Speaking of inflation, Alexandra Macqueen wrote a guide to help you understand inflation, how it’s calculated, and what it means for your personal finances:
“The CPI is not without controversy, however, and one of the most disputed aspects is how the index treats the cost of shelter.
The cost of housing prices is excluded from the CPI, although runaway housing costs have characterized the last decade in Canada’s major cities.”
The Michelle is Money Hungry blog shares an important conversation about time freedom.
Millionaire Teacher Andrew Hallam explains why the intelligence of an investment decision shouldn’t be judged based on stories, hopes, forecasts…or an isolated result.
A Wealth of Common Sense blogger Ben Carlson shares a key lesson on why even the best stocks have to crash.
Curious about the 4% safe withdrawal rule? See if you can pass this quiz on the Michael James on Money blog.
Travel expert Barry Choi shares a guest post on the My Own Advisor blog on whether travel hacking is worth it.
Another addition to the asset allocation ETF game. This time it’s TD, with what they call their One-Click portfolios.
Finally, check out this fascinating read on money – the true story of a made up thing.
Have a great weekend, everyone!
In my last financial freedom update I mentioned I was still on track to reach my goal, although what life would look like afterwards wasn’t exactly clear. Now I have a much better idea. What a difference two years can make!
Since then, I quit my day job and turned my side hustle into a “full-time” pursuit. I’m working for myself and doing what I love – helping people with their finances by writing educational content and providing one-on-one coaching.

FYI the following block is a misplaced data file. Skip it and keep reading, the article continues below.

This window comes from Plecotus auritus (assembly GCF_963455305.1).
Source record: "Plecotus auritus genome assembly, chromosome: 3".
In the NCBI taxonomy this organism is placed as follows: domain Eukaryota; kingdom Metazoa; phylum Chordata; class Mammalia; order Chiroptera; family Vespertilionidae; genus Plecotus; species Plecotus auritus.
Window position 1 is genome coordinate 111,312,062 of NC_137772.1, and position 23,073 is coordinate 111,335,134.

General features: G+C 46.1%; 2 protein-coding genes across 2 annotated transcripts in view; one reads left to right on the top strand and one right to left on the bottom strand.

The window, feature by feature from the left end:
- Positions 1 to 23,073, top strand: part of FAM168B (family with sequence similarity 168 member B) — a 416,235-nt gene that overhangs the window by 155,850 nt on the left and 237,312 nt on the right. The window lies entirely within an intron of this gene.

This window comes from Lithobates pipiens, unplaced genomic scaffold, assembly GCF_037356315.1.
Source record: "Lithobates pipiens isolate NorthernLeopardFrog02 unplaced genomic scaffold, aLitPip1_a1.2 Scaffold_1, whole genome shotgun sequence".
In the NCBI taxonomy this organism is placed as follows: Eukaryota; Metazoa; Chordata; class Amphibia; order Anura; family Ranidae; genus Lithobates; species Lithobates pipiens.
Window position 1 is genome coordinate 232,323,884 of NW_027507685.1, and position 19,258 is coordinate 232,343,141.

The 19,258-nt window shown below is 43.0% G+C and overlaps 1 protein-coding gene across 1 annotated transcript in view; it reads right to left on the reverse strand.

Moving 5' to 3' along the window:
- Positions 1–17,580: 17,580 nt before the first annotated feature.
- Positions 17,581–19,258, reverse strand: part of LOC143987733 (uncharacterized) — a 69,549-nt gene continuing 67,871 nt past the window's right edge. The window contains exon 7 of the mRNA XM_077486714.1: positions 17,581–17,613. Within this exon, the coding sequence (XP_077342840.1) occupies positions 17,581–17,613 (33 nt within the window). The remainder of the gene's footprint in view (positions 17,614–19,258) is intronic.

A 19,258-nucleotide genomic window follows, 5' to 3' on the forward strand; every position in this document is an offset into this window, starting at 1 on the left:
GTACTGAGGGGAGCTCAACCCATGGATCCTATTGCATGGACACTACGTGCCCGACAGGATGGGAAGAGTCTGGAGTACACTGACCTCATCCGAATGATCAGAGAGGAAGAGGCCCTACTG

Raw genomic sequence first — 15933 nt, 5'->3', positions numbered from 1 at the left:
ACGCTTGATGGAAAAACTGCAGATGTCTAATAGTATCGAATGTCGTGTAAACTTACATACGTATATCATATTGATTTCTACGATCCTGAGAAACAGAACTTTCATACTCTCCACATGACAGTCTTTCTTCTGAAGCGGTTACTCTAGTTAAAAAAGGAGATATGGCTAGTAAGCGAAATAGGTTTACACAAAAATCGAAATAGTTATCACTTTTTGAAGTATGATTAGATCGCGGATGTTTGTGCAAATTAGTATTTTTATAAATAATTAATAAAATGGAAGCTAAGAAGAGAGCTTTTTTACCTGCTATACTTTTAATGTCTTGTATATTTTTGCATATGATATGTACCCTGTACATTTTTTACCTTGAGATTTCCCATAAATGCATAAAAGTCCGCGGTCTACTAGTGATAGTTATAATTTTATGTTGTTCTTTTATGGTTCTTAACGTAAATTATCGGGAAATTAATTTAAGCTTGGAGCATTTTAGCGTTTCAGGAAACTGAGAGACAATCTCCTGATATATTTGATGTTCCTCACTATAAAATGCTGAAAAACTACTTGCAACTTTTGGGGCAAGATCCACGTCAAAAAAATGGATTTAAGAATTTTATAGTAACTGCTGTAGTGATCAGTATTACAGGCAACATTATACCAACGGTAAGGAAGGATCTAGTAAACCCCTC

They say if you do what you love, you’ll never work a day in your life. According to many in the personal finance community, by that definition I’ve already achieved F.I.R.E., or financial independence, retire early.
I’ve left the commute, the cubicle, and the drudgery of the 9-to-5 to pursue my dream. I work when I want, and for as long as I want. That, to me, is freedom.
Now, before the retirement police come out with a cold dose of reality, I am fully aware that I’m not retired. I need to earn an income to meet our current and future spending needs. In fact, my best estimate is that we could survive for about 10 years on our existing resources – not an ideal F.I.R.E. scenario.
On the other hand, I’m not looking to retire on a meagre budget of $30,000 per year. We still have big dreams to travel the world (eventually). We like good quality food and wine. We still have growing children to feed and clothe. And we’re not the kind of people who want to sell it all and roam the continent in an RV.
Have I already achieved F.I.R.E.? I’ve never branded myself as a F.I.R.E. blogger because I don’t believe you can call yourself retired if you’re still earning an income. But I’ll admit I’ve had a loose definition of financial freedom because what I really meant was the freedom to stop working for someone else and start working on my own terms.
The truth is, I’m still striving for that freedom – just now I aim to be a financially independent entrepreneur (FIE?). Here’s what that might look like:
Financially Independent Entrepreneur
I’ve been working on my own business full-time since December 2019. Revenue has exceeded my wildest expectations. But when I say ‘full-time’, just know that means working an average of 20-25 hours a week. I’m not busting my butt 24-7.